I googled my grandfather’s name a while back and found this article at written in February by Laurel Auchampaugh, the Owasco, NY historian.  Ms. Auchampaugh has kindly given her permission for me to share it with all of you.

The story speaks of my grandfather’s faith and God’s lovingkindness for his children.

It is entitled “A Winter’s Walk With A Friend”:

The bitter cold we experienced this past month reminded me of a story about Owasco Road told by a supply minister many years ago. He was conducting the services at the Methodist church in Owasco village, later to become Porter’s Garage.

The Rev. Eugene Cecil Olcott often recounted about a winter’s walk he took in the cold and dark along East Lake Road in his sermons.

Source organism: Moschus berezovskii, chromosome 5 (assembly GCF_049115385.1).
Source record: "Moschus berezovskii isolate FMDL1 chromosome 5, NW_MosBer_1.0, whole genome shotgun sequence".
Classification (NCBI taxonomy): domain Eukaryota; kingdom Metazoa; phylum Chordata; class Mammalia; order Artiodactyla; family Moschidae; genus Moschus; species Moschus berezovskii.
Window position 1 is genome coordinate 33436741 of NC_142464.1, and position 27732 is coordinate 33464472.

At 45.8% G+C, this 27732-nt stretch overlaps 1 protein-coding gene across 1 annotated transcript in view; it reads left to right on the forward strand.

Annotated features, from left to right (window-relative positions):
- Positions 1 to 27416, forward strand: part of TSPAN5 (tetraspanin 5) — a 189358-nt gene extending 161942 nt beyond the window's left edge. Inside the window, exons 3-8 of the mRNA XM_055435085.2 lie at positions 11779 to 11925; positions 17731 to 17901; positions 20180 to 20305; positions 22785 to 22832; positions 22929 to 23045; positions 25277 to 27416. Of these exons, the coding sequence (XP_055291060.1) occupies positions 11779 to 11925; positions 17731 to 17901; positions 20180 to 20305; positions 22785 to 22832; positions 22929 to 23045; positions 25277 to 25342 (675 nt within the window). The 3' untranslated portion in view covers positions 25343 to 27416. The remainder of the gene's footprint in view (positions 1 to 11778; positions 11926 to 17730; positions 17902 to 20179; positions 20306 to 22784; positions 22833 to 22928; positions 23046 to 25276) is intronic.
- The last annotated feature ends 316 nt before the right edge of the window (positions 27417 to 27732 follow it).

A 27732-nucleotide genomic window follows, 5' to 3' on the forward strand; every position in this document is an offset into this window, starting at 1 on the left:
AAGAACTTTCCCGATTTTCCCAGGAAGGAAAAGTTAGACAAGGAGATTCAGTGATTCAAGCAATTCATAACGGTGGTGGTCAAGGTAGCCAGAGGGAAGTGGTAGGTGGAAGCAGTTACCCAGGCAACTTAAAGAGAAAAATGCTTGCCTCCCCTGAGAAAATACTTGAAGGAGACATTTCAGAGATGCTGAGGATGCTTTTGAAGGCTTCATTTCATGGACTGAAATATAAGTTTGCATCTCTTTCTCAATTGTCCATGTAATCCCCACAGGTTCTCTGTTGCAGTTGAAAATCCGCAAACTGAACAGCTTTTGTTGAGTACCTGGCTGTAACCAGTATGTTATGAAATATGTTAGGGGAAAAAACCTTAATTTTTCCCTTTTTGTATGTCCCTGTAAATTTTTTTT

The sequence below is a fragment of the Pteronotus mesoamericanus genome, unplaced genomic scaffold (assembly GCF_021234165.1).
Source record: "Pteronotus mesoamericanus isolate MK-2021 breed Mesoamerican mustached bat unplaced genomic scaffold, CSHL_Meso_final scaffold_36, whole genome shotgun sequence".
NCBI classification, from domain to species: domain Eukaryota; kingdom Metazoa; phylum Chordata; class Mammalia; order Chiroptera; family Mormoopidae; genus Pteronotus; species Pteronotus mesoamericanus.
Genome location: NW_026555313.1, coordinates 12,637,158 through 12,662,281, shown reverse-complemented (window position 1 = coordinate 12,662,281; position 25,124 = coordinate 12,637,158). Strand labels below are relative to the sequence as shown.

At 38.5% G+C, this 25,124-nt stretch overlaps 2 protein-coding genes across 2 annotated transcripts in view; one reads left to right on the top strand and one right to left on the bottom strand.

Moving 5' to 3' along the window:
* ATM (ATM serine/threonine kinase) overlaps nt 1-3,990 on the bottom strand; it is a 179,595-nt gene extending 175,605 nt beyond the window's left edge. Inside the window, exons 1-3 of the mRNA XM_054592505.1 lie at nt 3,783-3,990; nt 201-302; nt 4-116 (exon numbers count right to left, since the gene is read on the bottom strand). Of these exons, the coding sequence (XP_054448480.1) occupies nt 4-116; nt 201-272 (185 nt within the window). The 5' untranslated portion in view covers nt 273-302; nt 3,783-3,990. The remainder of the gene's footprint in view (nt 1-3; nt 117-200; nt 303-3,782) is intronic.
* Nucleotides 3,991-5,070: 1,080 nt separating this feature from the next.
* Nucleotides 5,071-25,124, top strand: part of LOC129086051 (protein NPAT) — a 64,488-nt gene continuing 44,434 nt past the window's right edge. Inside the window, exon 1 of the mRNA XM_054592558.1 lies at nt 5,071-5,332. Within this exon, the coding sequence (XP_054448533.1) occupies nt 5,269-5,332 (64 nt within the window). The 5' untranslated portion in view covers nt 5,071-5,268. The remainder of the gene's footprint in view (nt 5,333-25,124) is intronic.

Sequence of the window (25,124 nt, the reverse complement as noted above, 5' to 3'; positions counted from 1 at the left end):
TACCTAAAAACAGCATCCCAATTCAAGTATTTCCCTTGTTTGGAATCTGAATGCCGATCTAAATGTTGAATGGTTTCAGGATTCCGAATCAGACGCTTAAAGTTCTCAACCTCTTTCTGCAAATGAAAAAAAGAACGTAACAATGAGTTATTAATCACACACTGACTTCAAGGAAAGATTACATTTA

I believe this is a college portrait.

The walk took place early in the depression and tough economic times were felt by everyone.

The lesson he tried to impart to the expectant congregation seeking some solace and support was, “you are never alone.” He spoke of the walk, the loneliness he felt and the isolation that followed, including loss of direction, intensified by the bitter cold weather. All of this added to a profound test of his endurance and faith.

This is the story he told:

He had finished the evening service at the church and began walking along East Lake Road.

It was imperative to get to the foot of the lake before the last run of the trolley by the Syracuse Electric Car Co. that would take him home to Marcellus. I do not understand why arrangements were not made for his transport.